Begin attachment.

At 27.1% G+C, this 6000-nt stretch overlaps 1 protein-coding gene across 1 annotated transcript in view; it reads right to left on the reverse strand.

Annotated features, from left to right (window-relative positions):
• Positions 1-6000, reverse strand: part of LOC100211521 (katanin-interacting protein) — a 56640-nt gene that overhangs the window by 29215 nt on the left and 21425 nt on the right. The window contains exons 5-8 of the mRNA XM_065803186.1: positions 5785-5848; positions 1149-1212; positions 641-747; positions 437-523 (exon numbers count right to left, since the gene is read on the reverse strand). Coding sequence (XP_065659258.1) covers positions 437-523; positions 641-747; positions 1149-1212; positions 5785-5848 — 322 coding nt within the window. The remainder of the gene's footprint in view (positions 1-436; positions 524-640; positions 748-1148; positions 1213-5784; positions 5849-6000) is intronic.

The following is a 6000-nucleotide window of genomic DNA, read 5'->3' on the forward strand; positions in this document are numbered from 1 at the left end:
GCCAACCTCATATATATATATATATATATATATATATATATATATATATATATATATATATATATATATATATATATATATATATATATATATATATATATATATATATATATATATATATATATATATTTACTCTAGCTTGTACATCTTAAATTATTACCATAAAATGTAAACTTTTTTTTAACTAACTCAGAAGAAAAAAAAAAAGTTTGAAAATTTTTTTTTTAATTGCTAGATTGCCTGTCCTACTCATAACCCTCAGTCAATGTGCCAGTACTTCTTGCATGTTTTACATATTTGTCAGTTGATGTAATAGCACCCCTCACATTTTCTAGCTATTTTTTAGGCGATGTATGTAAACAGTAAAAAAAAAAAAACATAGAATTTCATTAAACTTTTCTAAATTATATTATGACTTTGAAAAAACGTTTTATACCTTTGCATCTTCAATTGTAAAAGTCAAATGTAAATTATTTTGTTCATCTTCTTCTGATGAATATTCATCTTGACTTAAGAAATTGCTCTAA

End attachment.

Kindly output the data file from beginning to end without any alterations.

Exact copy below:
At 27.1% G+C, this 6000-nt stretch overlaps 1 protein-coding gene across 1 annotated transcript in view; it reads right to left on the reverse strand.

Annotated features, from left to right (window-relative positions):
• Positions 1-6000, reverse strand: part of LOC100211521 (katanin-interacting protein) — a 56640-nt gene that overhangs the window by 29215 nt on the left and 21425 nt on the right. The window contains exons 5-8 of the mRNA XM_065803186.1: positions 5785-5848; positions 1149-1212; positions 641-747; positions 437-523 (exon numbers count right to left, since the gene is read on the reverse strand). Coding sequence (XP_065659258.1) covers positions 437-523; positions 641-747; positions 1149-1212; positions 5785-5848 — 322 coding nt within the window. The remainder of the gene's footprint in view (positions 1-436; positions 524-640; positions 748-1148; positions 1213-5784; positions 5849-6000) is intronic.

The following is a 6000-nucleotide window of genomic DNA, read 5'->3' on the forward strand; positions in this document are numbered from 1 at the left end:
GCCAACCTCATATATATATATATATATATATATATATATATATATATATATATATATATATATATATATATATATATATATATATATATATATATATATATATATATATATATATATATATATATATATTTACTCTAGCTTGTACATCTTAAATTATTACCATAAAATGTAAACTTTTTTTTAACTAACTCAGAAGAAAAAAAAAAAGTTTGAAAATTTTTTTTTTAATTGCTAGATTGCCTGTCCTACTCATAACCCTCAGTCAATGTGCCAGTACTTCTTGCATGTTTTACATATTTGTCAGTTGATGTAATAGCACCCCTCACATTTTCTAGCTATTTTTTAGGCGATGTATGTAAACAGTAAAAAAAAAAAAACATAGAATTTCATTAAACTTTTCTAAATTATATTATGACTTTGAAAAAACGTTTTATACCTTTGCATCTTCAATTGTAAAAGTCAAATGTAAATTATTTTGTTCATCTTCTTCTGATGAATATTCATCTTGACTTAAGAAATTGCTCTAA